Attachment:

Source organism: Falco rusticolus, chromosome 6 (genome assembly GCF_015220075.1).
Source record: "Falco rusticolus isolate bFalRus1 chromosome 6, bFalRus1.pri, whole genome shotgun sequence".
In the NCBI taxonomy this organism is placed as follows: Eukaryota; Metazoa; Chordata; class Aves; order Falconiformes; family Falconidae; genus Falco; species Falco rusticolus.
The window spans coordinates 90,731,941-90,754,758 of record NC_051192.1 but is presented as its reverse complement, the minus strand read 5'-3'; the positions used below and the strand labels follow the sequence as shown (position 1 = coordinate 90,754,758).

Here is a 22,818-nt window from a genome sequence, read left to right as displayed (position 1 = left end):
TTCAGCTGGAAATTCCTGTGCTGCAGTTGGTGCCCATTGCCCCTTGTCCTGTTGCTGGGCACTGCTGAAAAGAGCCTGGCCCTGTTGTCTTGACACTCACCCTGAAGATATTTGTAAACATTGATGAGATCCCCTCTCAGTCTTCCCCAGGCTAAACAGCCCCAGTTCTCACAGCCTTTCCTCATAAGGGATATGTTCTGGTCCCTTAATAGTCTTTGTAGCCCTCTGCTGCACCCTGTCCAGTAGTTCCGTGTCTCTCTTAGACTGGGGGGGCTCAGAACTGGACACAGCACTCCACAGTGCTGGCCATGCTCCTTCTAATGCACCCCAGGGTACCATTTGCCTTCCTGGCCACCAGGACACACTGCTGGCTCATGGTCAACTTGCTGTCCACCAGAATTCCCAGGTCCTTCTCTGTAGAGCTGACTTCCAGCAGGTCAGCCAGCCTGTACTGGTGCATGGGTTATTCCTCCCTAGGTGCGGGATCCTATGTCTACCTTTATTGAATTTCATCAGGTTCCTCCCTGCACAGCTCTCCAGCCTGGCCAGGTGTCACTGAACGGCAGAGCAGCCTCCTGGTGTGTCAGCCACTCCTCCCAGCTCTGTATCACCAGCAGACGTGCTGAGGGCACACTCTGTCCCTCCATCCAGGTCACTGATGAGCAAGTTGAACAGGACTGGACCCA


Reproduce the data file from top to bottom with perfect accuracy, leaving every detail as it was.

Source organism: Falco rusticolus, chromosome 6 (genome assembly GCF_015220075.1).
Source record: "Falco rusticolus isolate bFalRus1 chromosome 6, bFalRus1.pri, whole genome shotgun sequence".
In the NCBI taxonomy this organism is placed as follows: Eukaryota; Metazoa; Chordata; class Aves; order Falconiformes; family Falconidae; genus Falco; species Falco rusticolus.
The window spans coordinates 90,731,941-90,754,758 of record NC_051192.1 but is presented as its reverse complement, the minus strand read 5'-3'; the positions used below and the strand labels follow the sequence as shown (position 1 = coordinate 90,754,758).

Here is a 22,818-nt window from a genome sequence, read left to right as displayed (position 1 = left end):
TTCAGCTGGAAATTCCTGTGCTGCAGTTGGTGCCCATTGCCCCTTGTCCTGTTGCTGGGCACTGCTGAAAAGAGCCTGGCCCTGTTGTCTTGACACTCACCCTGAAGATATTTGTAAACATTGATGAGATCCCCTCTCAGTCTTCCCCAGGCTAAACAGCCCCAGTTCTCACAGCCTTTCCTCATAAGGGATATGTTCTGGTCCCTTAATAGTCTTTGTAGCCCTCTGCTGCACCCTGTCCAGTAGTTCCGTGTCTCTCTTAGACTGGGGGGGCTCAGAACTGGACACAGCACTCCACAGTGCTGGCCATGCTCCTTCTAATGCACCCCAGGGTACCATTTGCCTTCCTGGCCACCAGGACACACTGCTGGCTCATGGTCAACTTGCTGTCCACCAGAATTCCCAGGTCCTTCTCTGTAGAGCTGACTTCCAGCAGGTCAGCCAGCCTGTACTGGTGCATGGGTTATTCCTCCCTAGGTGCGGGATCCTATGTCTACCTTTATTGAATTTCATCAGGTTCCTCCCTGCACAGCTCTCCAGCCTGGCCAGGTGTCACTGAACGGCAGAGCAGCCTCCTGGTGTGTCAGCCACTCCTCCCAGCTCTGTATCACCAGCAGACGTGCTGAGGGCACACTCTGTCCCTCCATCCAGGTCACTGATGAGCAAGTTGAACAGGACTGGACCCA